A security bug uncovered this week affects an estimated two-thirds of websites and has Internet users scrambling to understand the problem and update their online passwords. But many systems vulnerable to the flaw are out of public view and are unlikely to get fixed.
OpenSSL, in which the bug, known as Heartbleed, was found, is widely used in software that connects devices in homes, offices, and industrial settings to the Internet. The Heartbleed flaw could live on for years in devices like networking hardware, home automation systems, and even critical industrial-control systems, because they are infrequently updated.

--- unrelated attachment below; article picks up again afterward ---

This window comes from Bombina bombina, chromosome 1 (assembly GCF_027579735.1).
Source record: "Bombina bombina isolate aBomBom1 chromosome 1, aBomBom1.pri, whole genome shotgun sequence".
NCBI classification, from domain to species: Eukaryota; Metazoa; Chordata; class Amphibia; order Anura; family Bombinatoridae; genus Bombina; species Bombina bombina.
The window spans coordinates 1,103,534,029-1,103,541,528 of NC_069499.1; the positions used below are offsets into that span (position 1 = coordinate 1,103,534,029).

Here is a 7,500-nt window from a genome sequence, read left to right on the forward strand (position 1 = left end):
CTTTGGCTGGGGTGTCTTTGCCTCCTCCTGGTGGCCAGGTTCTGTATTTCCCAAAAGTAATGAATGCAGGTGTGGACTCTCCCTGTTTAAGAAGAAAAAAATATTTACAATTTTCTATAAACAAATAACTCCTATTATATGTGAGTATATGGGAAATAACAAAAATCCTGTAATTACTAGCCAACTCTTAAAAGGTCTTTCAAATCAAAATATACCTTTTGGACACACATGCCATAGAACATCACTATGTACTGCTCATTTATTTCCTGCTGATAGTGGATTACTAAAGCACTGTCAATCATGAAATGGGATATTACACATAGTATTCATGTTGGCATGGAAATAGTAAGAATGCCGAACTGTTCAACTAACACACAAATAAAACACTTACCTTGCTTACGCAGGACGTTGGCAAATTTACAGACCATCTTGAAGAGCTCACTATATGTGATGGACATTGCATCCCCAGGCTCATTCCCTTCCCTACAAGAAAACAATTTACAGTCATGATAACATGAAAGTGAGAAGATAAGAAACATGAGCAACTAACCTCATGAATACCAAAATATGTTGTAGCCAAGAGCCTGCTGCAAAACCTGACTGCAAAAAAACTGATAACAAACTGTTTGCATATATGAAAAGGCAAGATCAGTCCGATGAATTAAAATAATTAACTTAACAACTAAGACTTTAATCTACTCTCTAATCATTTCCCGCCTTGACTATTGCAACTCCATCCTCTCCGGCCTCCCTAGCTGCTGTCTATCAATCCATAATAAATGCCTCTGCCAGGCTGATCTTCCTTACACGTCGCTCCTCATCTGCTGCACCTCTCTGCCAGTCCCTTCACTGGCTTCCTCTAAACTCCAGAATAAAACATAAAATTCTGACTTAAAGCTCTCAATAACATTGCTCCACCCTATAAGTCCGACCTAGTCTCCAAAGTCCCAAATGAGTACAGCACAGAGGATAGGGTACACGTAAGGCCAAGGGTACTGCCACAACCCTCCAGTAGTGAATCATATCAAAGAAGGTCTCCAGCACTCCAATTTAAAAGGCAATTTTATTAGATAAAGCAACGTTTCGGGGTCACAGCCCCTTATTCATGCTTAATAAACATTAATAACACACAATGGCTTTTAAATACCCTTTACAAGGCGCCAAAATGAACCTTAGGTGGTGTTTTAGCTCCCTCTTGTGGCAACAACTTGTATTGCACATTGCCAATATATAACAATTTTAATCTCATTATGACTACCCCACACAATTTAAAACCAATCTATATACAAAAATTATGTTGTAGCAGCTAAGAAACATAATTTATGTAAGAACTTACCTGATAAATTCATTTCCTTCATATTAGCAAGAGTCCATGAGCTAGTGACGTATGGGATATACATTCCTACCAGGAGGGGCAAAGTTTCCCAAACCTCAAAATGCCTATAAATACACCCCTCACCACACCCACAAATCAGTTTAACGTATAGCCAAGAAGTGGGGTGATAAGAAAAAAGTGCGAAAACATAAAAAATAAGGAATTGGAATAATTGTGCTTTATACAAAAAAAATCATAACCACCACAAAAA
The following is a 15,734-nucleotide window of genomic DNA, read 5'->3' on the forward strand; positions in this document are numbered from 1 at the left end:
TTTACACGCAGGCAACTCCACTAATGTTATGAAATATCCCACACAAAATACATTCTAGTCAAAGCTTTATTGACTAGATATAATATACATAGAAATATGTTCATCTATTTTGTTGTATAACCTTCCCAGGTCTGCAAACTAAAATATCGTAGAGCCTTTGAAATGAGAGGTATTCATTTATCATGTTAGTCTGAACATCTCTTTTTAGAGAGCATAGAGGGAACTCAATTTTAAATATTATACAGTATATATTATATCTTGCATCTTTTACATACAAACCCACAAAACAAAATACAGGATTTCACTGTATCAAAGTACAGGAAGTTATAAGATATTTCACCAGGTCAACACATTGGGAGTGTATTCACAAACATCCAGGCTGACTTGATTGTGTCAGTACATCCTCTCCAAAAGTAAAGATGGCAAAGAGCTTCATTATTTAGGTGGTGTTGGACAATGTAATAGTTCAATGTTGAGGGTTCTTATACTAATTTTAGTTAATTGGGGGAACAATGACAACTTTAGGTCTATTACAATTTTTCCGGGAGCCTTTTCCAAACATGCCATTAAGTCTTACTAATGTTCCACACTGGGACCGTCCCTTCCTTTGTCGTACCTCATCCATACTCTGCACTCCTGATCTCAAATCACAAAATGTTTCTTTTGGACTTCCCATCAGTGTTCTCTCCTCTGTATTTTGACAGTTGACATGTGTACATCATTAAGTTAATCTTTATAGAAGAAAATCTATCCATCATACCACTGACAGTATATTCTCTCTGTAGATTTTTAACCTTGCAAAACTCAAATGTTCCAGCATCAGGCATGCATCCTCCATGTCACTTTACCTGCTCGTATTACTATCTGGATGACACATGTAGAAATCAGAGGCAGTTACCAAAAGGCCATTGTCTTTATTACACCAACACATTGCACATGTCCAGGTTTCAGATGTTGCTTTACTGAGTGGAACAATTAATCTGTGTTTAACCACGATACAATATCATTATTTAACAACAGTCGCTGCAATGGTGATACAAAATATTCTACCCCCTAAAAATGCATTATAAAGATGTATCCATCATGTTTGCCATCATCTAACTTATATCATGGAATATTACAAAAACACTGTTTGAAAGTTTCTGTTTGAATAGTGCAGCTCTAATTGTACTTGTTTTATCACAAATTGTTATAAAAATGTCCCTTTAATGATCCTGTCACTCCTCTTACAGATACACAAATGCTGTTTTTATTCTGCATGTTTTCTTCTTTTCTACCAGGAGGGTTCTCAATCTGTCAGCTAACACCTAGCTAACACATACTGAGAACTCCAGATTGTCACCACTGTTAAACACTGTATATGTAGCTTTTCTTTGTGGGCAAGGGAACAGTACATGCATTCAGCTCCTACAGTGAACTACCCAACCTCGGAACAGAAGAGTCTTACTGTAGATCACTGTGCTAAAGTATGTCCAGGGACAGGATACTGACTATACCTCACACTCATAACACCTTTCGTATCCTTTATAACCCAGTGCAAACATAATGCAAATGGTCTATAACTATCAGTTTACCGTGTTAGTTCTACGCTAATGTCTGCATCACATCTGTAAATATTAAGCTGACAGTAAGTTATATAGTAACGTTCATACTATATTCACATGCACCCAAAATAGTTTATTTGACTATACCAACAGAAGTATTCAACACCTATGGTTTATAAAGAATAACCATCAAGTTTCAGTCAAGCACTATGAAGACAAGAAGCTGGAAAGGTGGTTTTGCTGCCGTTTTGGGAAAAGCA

Network-connected devices often run a basic Web server to let an administrator access online control panels. In many cases, these servers are secured using OpenSSL and their software will need updating, says Philip Lieberman, president of security company Lieberman Software. However, this is unlikely to be a priority. “The manufacturers of these devices will not release patches for the vast majority of their devices, and consumers will patch an insignificant number of devices.”
Cable boxes and home Internet routers are just two of the major classes of devices likely to be affected, says Lieberman. “ISPs now have millions of these devices with this bug in them,” he says.
MIT Technology Review:
Widespread Bug Will Linger On in Unpatched Devices
Money.CNN.com: Heartbleed bug: What you need to know
LA Times: 'Heartbleed' bug could undermine years of work to build public trust